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Looking at the Lines We Made

WRLogo-Online200px-RedThe Walker Rezaian Creative Hearts program allows kindergartens to develop a deep understanding of lines, shapes, colors, and friendship. In this early class, we work on fine motor control as we design sculptures of 3D lines complete with colorful bead patterns.

Students gain their first experience with observational drawing, which is a fundamental component of the program. They learn to look closely and document their work with their drawings.

This year, the Walker Rezaian project has expended to two sites! Thank you to our generous donors.


Students practice perseverance and fine motor control as they find beads for their sculpture

Students practice perseverance and fine motor control as they find beads for their sculpture


Lots of choices


Lines move off the page and into 3D


teachers have fun too.

The first step in observational drawing.

The first step in observational drawing.

Observational drawing of a sculpture

Observational drawing of a sculpture


Thinking about choices



Making sure the sticky "feet" stuck!

Making sure the sticky “feet” stuck!

Students had to pay close attention to use some of the tiny beads.

Students had to pay close attention to use some of the tiny beads.

Teachable moments were embraced: how do you share one bucket with a group of friends? What happens when two people want the same shiny bead?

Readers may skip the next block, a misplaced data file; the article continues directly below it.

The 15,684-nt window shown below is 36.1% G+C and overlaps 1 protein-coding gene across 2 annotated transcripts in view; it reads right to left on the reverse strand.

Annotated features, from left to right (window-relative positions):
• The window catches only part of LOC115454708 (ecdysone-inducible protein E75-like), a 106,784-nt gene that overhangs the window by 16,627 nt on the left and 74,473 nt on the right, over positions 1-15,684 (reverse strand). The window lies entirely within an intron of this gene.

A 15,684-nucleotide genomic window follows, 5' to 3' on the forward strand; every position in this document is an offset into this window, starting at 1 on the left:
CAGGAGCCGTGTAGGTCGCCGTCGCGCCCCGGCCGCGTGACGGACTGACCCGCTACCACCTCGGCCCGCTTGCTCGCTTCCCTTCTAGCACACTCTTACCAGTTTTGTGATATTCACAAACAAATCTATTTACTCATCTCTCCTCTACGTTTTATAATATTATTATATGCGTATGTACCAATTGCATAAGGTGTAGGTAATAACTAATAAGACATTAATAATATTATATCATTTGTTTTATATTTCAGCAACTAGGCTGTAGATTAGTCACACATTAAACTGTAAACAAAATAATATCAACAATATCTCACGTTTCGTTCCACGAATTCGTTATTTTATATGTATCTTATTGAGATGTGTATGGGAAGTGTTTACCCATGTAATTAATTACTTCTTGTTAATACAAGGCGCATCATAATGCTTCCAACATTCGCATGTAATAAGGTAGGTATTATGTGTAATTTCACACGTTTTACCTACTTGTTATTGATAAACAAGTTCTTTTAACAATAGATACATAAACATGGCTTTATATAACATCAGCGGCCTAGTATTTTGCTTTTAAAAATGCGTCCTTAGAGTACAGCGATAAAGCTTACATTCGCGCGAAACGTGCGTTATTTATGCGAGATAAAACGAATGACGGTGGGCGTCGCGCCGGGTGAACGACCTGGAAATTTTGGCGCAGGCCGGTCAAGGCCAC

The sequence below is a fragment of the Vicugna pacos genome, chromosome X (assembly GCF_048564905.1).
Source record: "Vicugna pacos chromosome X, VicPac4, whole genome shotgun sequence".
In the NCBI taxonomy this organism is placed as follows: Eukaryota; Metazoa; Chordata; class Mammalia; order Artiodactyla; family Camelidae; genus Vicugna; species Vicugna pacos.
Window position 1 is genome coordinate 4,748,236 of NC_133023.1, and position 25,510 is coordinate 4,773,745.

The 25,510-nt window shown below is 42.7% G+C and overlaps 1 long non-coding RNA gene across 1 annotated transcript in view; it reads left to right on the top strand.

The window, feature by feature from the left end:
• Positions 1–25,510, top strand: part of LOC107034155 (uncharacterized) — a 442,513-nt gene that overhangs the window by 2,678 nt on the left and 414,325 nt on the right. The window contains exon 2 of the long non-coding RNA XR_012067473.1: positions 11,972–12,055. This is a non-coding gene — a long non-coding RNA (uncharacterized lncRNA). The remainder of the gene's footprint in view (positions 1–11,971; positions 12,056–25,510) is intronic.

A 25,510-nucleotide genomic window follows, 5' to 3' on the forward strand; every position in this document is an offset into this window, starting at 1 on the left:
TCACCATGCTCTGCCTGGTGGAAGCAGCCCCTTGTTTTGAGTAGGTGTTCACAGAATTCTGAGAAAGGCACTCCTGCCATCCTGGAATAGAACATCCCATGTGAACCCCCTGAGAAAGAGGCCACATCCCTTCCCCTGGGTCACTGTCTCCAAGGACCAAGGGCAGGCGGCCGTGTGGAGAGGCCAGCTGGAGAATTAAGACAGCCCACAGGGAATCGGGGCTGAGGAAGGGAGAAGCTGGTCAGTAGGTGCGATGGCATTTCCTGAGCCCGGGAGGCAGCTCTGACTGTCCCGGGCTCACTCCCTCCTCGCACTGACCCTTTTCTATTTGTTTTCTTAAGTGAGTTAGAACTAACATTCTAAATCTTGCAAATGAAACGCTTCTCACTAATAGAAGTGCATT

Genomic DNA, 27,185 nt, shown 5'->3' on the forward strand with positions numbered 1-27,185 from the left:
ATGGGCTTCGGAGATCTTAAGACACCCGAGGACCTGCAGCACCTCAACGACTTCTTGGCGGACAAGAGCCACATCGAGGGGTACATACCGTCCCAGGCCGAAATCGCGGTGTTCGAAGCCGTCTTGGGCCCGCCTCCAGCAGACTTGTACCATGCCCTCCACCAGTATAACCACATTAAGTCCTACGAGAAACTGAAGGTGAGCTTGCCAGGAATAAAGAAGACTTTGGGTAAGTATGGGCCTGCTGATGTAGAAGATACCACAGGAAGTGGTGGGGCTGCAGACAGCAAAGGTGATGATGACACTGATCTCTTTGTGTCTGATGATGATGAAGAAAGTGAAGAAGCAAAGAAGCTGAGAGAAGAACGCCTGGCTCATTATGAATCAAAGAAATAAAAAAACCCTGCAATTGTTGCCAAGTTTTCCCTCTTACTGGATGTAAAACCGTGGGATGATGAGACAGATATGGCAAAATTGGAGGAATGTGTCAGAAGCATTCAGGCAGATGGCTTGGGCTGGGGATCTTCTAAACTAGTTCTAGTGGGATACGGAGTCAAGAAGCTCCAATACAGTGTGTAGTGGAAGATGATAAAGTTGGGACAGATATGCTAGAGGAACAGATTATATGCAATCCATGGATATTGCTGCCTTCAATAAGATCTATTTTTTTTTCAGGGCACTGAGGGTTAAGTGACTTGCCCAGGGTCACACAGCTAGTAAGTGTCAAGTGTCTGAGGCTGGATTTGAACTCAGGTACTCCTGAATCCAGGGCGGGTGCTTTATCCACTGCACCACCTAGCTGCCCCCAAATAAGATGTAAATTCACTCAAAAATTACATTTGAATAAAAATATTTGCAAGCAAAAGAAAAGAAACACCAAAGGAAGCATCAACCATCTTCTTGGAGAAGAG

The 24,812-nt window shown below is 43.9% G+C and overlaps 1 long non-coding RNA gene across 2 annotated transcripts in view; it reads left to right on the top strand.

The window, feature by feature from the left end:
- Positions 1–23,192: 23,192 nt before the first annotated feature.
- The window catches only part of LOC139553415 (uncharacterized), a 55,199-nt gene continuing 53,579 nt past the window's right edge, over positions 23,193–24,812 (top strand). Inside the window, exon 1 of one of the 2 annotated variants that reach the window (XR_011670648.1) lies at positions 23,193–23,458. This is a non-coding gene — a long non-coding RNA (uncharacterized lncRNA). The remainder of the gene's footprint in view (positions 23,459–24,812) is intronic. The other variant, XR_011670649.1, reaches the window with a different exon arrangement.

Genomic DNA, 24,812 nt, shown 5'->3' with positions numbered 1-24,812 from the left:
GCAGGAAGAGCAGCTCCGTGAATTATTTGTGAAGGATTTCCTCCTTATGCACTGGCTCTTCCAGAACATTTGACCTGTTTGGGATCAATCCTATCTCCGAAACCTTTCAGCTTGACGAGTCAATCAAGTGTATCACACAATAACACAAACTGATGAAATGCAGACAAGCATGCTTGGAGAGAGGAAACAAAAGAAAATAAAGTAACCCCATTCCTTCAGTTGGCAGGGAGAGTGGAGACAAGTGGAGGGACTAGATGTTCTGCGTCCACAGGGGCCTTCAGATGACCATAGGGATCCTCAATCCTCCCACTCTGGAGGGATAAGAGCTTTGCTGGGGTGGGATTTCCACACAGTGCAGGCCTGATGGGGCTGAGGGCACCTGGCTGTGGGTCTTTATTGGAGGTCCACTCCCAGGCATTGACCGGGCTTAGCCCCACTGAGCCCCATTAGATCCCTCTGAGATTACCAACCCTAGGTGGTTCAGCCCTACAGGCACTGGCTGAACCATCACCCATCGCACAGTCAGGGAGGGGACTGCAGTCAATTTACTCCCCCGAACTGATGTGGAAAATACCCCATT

Teachable moments were embraced: how do you share one bucket with a group of friends? What happens when two people want the same shiny bead?

Learning to look: we ask students to look closely as they make drawings of their sculptures.

Learning to look: we ask students to look closely as they make drawings of their sculptures.

Tetrahedrons and Community Mapping

Fifth grade students at Laurel Dell learned how to make a flimsy piece of paper strong by rolling it, then turned their “sticks” to triangles and into Tetrahedrons. They also learned about Vetruvius, one of our earliest known architects. Next week they build with their tetrahedrons.

Meanwhile in fourth grade, students took a close look at their school to discuss what they love, what doesn’t work, and what they want to change about their schools!

Funded in part by a grant from The California Wellness Foundation.

Power Building

Students at Laurel Dell are exploring architecture and the world around them. Mentor artists Rich Storek & Shirl Buss are working with 4th and 5th graders to investigate the community, learn about architecture and design their own projects. Rich’s classroom was working on building tetrahedrons and learning about how to make structures solid.  Shirl’s students were building individual Tower of Power structures and then creating bridges to link with a classmate. Shirl worked with teacher Mr. G to help students pick out words that represent who they are in the world. They then created the Tower of Power to help share their story. When they link with a classmate they begin the process of collaboration. Mr. G is part of an engineering collaborative of the Marin County Office of Education, he said the work they are doing with Shirl will carry over and connect with other aspects of the classroom curriculum.